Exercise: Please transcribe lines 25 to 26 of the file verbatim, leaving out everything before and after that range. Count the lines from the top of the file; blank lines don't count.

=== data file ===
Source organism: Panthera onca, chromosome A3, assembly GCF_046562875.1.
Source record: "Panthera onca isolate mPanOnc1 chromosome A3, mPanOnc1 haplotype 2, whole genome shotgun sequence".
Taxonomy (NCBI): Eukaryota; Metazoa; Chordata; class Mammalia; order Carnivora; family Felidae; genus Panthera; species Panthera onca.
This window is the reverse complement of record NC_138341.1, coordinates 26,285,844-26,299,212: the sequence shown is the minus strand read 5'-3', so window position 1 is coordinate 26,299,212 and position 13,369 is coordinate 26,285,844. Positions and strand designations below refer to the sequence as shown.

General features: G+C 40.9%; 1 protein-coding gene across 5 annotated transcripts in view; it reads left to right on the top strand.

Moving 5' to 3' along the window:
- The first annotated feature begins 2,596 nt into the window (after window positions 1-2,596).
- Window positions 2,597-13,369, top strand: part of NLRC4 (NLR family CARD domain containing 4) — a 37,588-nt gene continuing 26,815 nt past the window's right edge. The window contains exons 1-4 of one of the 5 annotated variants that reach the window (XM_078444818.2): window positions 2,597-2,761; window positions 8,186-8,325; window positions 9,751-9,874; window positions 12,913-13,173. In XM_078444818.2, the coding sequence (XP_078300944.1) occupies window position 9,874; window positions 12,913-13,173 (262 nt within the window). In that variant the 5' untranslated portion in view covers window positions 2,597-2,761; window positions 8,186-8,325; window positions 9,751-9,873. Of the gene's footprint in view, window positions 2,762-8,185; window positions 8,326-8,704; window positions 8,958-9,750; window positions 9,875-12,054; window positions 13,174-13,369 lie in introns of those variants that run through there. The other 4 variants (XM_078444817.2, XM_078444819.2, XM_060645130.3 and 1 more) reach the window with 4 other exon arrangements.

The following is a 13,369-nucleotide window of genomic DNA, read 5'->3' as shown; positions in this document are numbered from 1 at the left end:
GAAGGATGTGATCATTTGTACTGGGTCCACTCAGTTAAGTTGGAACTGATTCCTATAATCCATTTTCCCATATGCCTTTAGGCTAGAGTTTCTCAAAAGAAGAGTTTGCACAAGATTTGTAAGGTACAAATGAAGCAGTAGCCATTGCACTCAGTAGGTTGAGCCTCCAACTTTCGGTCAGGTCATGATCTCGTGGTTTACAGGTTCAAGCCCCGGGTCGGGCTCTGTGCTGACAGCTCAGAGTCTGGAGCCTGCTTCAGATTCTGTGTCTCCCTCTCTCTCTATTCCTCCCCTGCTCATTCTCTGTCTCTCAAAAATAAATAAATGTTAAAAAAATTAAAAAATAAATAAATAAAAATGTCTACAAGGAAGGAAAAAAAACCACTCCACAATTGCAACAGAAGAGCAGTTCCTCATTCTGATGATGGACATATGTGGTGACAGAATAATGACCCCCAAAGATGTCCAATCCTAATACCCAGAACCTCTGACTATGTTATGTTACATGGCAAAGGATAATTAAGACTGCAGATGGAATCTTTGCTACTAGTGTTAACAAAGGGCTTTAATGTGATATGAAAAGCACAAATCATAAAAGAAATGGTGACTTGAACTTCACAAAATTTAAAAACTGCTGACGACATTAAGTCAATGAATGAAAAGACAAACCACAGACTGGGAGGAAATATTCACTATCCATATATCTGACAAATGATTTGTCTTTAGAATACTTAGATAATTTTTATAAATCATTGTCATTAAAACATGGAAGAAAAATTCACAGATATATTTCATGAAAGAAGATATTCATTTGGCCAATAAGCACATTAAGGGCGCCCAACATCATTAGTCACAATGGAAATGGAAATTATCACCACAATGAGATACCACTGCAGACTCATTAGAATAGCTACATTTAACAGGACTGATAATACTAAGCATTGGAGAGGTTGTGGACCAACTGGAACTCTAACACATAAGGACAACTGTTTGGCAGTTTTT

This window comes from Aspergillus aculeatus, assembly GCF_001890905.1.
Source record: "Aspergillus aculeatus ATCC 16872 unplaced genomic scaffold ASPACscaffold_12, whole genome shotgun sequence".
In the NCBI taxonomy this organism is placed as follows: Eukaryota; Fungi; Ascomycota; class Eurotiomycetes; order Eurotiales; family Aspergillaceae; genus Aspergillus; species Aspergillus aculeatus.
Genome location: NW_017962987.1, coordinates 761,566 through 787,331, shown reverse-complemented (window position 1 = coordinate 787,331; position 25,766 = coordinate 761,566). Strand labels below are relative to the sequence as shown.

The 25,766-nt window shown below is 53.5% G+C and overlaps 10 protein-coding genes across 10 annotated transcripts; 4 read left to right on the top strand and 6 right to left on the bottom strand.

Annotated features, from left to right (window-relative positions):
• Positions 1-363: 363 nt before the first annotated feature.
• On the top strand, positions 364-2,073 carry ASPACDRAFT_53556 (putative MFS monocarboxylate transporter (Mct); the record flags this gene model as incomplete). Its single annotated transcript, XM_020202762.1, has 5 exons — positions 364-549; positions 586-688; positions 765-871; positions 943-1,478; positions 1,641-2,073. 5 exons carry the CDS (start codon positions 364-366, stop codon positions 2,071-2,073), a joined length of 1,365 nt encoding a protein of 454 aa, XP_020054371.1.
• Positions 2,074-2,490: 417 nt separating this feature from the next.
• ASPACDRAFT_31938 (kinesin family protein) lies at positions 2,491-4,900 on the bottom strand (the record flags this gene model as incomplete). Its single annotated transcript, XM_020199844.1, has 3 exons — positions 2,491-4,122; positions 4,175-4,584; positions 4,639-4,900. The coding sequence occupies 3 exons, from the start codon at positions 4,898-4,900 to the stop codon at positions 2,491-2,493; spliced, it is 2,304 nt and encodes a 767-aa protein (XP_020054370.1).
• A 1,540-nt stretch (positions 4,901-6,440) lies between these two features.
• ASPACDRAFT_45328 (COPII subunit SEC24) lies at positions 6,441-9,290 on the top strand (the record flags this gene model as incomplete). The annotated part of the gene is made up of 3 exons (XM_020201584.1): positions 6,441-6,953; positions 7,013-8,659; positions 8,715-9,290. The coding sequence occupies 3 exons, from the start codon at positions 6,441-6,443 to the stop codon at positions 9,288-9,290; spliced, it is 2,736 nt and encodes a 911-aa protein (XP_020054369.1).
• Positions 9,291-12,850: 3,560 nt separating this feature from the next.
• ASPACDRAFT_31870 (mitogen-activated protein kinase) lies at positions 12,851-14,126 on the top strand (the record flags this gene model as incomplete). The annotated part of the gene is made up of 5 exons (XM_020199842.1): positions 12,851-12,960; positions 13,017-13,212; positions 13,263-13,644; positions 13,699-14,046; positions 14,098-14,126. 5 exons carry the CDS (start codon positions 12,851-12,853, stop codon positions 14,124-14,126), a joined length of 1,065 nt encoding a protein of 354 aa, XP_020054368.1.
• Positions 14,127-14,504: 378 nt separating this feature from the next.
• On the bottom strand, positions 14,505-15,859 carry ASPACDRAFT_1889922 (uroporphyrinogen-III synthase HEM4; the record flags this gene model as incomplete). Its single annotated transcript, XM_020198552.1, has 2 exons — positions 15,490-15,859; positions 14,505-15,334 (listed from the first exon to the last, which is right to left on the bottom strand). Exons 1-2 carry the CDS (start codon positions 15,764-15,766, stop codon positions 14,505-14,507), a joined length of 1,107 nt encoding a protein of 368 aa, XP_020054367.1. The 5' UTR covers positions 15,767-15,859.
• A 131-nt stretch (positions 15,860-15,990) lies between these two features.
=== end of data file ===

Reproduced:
• Positions 14,127-14,504: 378 nt separating this feature from the next.
• On the bottom strand, positions 14,505-15,859 carry ASPACDRAFT_1889922 (uroporphyrinogen-III synthase HEM4; the record flags this gene model as incomplete). Its single annotated transcript, XM_020198552.1, has 2 exons — positions 15,490-15,859; positions 14,505-15,334 (listed from the first exon to the last, which is right to left on the bottom strand). Exons 1-2 carry the CDS (start codon positions 15,764-15,766, stop codon positions 14,505-14,507), a joined length of 1,107 nt encoding a protein of 368 aa, XP_020054367.1. The 5' UTR covers positions 15,767-15,859.